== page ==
County Commission informally backs deal to add life to garbage contract


Members of the Marion County Commission get prepared for the start of a zoning and planning meeting on the Double Gate ATV Park at the Marion County Commission auditorium in Ocala, Fla. on Wednesday, June 17, 2020. Blitch Plantation, Ltd. and International Property Services, the owners of 240 acres are proposing a large ATV park near the intersection of County Highway 329 and County Highway 318 in Flemington. The members of the County Commission are, from left: Carl Zalak, Jeff Gold, Kathy Bryant, Michelle Stone and David Moore. [Bruce Ackerman/Ocala Gazette] 2020.

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Posted September 4, 2020 | By Bill Thompson, Deputy Editor

Marion County commi-ssioners have moved closer to revamping their garbage disposal deal to extend the life of the original contract — and will raise dumping rates locally to do it.   

The board met Tuesday to discuss adding capacity – or “airspace” in the lingo of the solid waste industry – to its existing contract.

In 2011, the county reached a deal with the operator of a private landfill in Sumter County to pay $8 a ton to drop up to 2.5 million tons of garbage over 30 years. That amounted to $20 million total.

Marion County could dump until it maxed out the tonnage or the contract expired, whichever came first, once it started using the landfill, which occurred last year.   

But just over a year into trucking trash south, county officials believe an unanticipated increase in waste generated by businesses is eating up the available airspace.

County Environmental Services Director Jody Kirkman estimates his department will ship 142,000 tons to Sumter County this fiscal year, which is about 11 percent more than the county handled when the deal was signed.

Analyzing the trend, Kirkman projected that Marion County would be out of airspace by 2034 — seven years ahead of the expiration of the contract.

At a workshop on Tuesday, commissioners tentatively backed a supplemental seven-year contract that allows for another 140,000 tons over that time.

The cost: $3.3 million.

Based on current trends, that buys the county an additional eight months or so.

Under the proposed agreement, the per-ton rate would triple the county’s original charge.

To help offset this cost, the board is entertaining raising its “gate rate,” or what it charges people to dump at Baseline Landfill.

The plan is to raise that from $42 a ton to $45.

Commissioners expressed support on Tuesday for implementing that by Oct. 1.

The change does not affect the $87 yearly assessment charged to county homeowners for garbage disposal.

Nor does it affect residents or businesses within the city of Ocala, which uses an Ocala-based private transfer station for disposal service.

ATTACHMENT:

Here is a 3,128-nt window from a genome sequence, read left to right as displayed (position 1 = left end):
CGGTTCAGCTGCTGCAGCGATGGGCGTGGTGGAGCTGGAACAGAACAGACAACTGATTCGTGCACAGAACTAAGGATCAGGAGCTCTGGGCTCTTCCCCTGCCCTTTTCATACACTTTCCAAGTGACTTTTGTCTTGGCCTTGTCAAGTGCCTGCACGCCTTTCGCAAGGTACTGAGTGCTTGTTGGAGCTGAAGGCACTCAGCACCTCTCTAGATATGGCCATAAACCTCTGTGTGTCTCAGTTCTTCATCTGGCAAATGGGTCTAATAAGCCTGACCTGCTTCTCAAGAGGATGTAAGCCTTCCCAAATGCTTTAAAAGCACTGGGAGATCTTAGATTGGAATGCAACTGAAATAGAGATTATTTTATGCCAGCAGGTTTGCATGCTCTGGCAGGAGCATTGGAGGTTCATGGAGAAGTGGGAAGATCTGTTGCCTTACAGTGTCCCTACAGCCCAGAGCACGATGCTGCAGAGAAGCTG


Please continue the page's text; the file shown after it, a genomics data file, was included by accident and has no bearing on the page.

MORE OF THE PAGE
But the increase might affect rates the county’s franchise haulers charge to business customers that appear to be driving the surge in commercial waste.

Despite the significantly higher per-ton cost, Kirkman said this was the best the county could do for the moment. The landfill operators in Sumter County, Heart of Florida Environmental, are reluctant to commit beyond seven years because of uncertainty about the future.

Commissioner Carl Zalak advocated for ratifying the deal.

“You get the best deal you can right now,” he said. “It’s not just the best time to negotiate with them because they can’t see what their costs are in two, three, five, 10 years.”

The board believes this supplemental contract will be a placeholder. Commissioners expect to revisit this agreement in two years or so in the hope of cementing a longer-term deal with Heart of Florida.

The board, however, anticipates saving money on garbage disposal by rebidding the contract for hauling garbage to Sumter County.

The hauling contractor, Merrell Brothers, charges about $12 a ton.

County staff indicated that a better rate likely awaits when a new contract is awarded. The current one expires in 2022, but commissioners encouraged staff to start looking for a better deal now.

While it’s unclear where the increase in commercial waste is coming from, the county’s transfer station at Baseline Landfill seemed a more attractive option for companies that handle commercial waste. Its gate rate was $3 per ton less than its main competitor, a private dump in Ocala owned by Advanced Disposal.

The higher gate rate may reduce the volume of commercial trash at Baseline Landfill. But that would benefit county homeowners by slowing the pace of business refuse filling the county’s airspace at the Sumter County dump.